Spare a thought for L though as today is also her first day back after a little longer than myself, six and a half months to be exact. It is going to to be a bit of a culture shock for both her and our youngest, who will be packed off with his brother to their Gran's.
Here's one of L's favorite tracks and another which may very well sum up her mood tomorrow night.
Ted Hawkins - Bring It On Home To Me
Arctic Monkeys - Mardy Bum
FYI - "back to pit boots and purridge on Monday, Sarah", were the immortal words which my uncle Jimmy would say with a deep sigh every time it was back to work after a holiday, when I was wee I never understood why he would talk about pit boots when he worked in the steelworks.
Sunday, 2 August 2009
The Power Of Advertising
I was watching the telly the other night and during the break Hannibal Lecter was banging on about the scene in Blade Runner where Rutger Hauer was on the rooftop and does the tears in the rain speech, in the vain attempt to get me to subscribe to Rupert Murdoch's Shit TV.
I haven't seen Blade Runner for quite a few years, it used to be essential post pub/club viewing with a few spliffs in one of my mates flat, when the debates would start over whether Deckard was a replicant himself or which of the 7 versions was actually the best. Personally I liked the voice over on the original release but I know most folk don't.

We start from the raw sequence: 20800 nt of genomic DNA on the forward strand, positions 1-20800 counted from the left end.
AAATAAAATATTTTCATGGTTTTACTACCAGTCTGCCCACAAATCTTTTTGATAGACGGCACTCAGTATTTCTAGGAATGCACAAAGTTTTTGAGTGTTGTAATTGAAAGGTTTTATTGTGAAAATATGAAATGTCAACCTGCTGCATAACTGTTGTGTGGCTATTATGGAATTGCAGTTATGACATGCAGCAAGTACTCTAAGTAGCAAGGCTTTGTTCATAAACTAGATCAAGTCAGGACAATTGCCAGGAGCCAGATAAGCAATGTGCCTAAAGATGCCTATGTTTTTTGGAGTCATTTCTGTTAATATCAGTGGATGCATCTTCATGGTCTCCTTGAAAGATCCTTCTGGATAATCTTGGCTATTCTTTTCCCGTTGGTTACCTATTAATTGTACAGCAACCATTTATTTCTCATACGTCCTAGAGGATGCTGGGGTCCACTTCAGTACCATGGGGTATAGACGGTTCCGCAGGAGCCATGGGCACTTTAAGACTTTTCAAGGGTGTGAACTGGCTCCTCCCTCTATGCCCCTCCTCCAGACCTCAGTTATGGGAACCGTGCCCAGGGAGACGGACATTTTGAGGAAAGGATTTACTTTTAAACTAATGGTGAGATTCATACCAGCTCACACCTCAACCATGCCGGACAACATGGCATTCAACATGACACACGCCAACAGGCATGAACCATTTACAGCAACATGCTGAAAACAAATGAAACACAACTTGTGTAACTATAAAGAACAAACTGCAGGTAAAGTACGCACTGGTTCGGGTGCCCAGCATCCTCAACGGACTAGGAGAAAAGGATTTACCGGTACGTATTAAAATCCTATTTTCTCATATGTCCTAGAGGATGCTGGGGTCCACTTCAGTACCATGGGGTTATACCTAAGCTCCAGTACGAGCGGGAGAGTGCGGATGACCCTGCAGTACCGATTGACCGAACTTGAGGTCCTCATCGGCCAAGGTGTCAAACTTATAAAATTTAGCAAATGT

One thing that was never argued about was the soundtrack and how good it was. There was the odd gripe about the inferior New American Orchestra recording which was released in 1982 but when Vangelis' score was finally available on CD in 1994 this was no longer an issue. Since then there have been several bootleg soundtracks slipped out and Vangelis released a 3 disc version containing the original score, unreleased tracks and a third disc of music inspired by Blade Runner, none of which I have heard as having the 1994 version this package is very low on the wants list.
Due to Dr Lecter and Murdoch's advert i decided it was about time that I watched Blade Runner again, so headed to Amazon where it can be picked up in the "final" cut for a very reasonable £4.96 quite a bit cheaper than a subscription to satellite tv.
Here are two of my favorite tracks from the soundtrack.
Vangelis - Memories of Green
Vangelis - Tears In Rain